In this session, participants will examine a model-building activity through the lens of student choice. This activity will allow participants to analyze the hippopotamus crisis caused by Pablo Escobar and his four hippos. Participants will engage with data analysis, exponential functions, and a discussion about how student choice affects modeling.  

Shelly M. Jones, PhD, Central Connecticut State Univ.

#Representationmatters: Strategies to Develop Students’ Positive Math Identities   

Getting students to believe in their ability to do mathematics and helping them to see how math can play a powerful role in their lives is at the center of math identity work. This session will focus on how to use the stories of diverse mathematicians to broaden students’ views on who can do mathematics and for what reason. There is a lesson in each story – come and hear our stories and tell yours. 

Nick Koberstein, NumWorks

Exploring the IDEAL Problem Solving Model: The NumWorks Story  

One of the greatest skills we can teach our students is problem solving. But solving problems is more than just coming up with solutions. Using the IDEAL problem-solving model, NumWorks sought to create a math tool that is easier to use. We will explore the lessons learned from the NumWorks experience that we can bring into our classrooms. 

Ron Lancaster, University of Toronto

Solving optimization problems using mathematical, mechanical and physical models    

In this workshop we will explore how mechanical and physical models can support students when they solve optimization problems using mathematical models. Mechanical and physical models can deepen students' understanding of the problems they are solving; they allow students to tinker with the conditions of the problems, and they provide students with evidence of whether or not their mathematical solution is on the right track. These models also invite students to explore the physics principles behind the models and can facilitate conversations between mathematics and physics teachers leading to future collaborations.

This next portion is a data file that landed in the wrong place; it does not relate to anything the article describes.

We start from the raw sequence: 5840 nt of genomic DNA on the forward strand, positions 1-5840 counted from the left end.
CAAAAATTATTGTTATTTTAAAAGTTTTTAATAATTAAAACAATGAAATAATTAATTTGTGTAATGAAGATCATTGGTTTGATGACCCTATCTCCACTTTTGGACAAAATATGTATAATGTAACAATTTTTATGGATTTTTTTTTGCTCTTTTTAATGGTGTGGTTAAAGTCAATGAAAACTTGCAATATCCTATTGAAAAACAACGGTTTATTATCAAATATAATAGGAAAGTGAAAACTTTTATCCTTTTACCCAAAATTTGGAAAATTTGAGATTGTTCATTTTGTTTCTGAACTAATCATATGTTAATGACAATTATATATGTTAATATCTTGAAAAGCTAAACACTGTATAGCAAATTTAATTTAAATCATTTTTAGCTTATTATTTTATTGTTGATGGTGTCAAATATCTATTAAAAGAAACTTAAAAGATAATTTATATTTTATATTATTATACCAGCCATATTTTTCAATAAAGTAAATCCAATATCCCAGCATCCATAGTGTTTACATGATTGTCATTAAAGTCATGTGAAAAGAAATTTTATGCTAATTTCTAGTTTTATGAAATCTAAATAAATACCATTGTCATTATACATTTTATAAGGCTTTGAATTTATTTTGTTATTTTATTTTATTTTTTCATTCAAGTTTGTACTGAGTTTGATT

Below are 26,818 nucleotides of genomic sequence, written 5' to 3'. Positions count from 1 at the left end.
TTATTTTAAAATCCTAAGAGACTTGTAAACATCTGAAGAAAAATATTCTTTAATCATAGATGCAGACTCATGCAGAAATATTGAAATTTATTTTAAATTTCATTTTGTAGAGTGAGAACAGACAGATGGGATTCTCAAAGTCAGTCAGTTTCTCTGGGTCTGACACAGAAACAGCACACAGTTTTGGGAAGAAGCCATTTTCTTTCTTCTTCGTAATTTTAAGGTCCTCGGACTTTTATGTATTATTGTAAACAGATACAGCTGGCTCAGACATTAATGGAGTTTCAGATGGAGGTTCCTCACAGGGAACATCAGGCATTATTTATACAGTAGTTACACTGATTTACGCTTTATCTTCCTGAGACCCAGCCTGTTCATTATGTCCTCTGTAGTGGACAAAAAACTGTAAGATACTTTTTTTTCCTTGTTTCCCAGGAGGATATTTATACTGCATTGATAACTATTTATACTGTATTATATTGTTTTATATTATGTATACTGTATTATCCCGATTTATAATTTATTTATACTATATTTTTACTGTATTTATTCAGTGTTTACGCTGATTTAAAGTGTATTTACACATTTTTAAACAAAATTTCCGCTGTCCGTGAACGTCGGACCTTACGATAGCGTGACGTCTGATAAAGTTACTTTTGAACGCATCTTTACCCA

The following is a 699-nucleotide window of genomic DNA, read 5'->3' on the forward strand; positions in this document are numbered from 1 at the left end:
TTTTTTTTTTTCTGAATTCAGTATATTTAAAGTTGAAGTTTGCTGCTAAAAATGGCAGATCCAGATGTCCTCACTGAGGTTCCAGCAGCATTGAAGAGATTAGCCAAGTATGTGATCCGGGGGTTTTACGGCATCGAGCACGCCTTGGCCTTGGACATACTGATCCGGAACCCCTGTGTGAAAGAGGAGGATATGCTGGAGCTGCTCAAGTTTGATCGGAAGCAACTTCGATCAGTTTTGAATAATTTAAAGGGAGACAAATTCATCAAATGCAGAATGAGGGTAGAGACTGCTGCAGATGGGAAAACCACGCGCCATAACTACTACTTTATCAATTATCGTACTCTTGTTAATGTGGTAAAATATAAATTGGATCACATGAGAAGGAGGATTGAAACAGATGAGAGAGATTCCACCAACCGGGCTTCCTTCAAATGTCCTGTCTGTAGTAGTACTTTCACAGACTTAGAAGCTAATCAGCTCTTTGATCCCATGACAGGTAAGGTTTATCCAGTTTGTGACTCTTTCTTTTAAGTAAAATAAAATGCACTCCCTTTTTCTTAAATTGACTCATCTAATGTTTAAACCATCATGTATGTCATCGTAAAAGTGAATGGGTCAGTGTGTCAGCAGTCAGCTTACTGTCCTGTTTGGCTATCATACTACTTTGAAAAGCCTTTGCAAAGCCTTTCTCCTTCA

Katherine Lavine, The Expedition School

Fractals & Iteration: From Middle School to High School*  

Iteration and recursion are powerful tools that show up in math and related fields. In this session, we will explore fractals and iteration through hands-on activities and using technology. We will see how these topics can be shared with students at different places in their mathematical journey. 

*This session will be co-presented with Cheryl Gann and the video may be found under Ms. Gann's name.

Steve Phelps, Instructional Technology Coach and Mathematics Coach

What-If-Not Completing the Square    

What if we changed the traditional completing the square algorithm? What if we decide to not "take half the middle term, square it, and add it to both sides" and (instead) try adding something else? Let's explore what happens when we try to complete the square (or cube) in different ways by using GeoGebra to examine the unexpected patterns in the graphs of these completed squares or cubes.

Ryan Pietropaolo, NCSSM

Solving My Favorite Differential Equation problem: The Snowplow   

We will tackle a classic problem that provides little background information and initially seems impossible. With closer inspection, we can extract the necessary equations which, when coupled with a little integration and creative grouping, can be used to solve this riddle-like challenge. The solution uses a related rates approach, making this problem suitable for any student from AB Calculus to Differential Equations.

Ginger Rhodes, University of North Carolina Wilmington

Finding Treasure with GeoGebra

We will explore the classic and engaging treasure-hunt geometry problem using several strategies, including exploring the problem through GeoGebra. The dynamic software provides insights that are difficult to see with traditional paper and pencil strategies. We will discuss various solutions to the problem and make connections to state standards. 

Amber E. Smith, NCSSM

Hi Ho! Cherry-O: A Simulation Activity Using Python and Data Science     

Hi-Ho-Cherry-O is a classic children's game that can last anywhere from 3 turns to over 100 turns. Depending on where the spinner lands, the players will either add cherries to the bucket and get closer to winning, or put cherries back on their tree. Using Python and Data Science, we will simulate Hi-Ho-Cherry-O games and determine the answer to the question, on average, how many turns does a Hi-Ho-Cherry-O game last? 

Dan Teague, NCSSM

What do you know if you know the solution to a differential equation? A Calculus Investigation    

This session will compare the solution to a differential equation with the results of simulations of the process the differential equation describes.  Examples will be the classic S-I infectious disease model (which leads to the logistic function) and some modern network models that have easy AP Calculus level differential equation representations. Teachers will have access to the simulations created in Netlogo for use with their classes (Netlogo is free, cross-platform programing language). 

Verónica Vázquez , NCSSM

Upgrade Your Assessments! Strategies and Tools to Make Tests More Meaningful

Explore some fun and easy strategies for low stakes formative assessment, creative ways to use ipsative assessment (and why you want to), and how to leverage the power of Gradescope to quickly give students specific feedback they can use to improve their skills.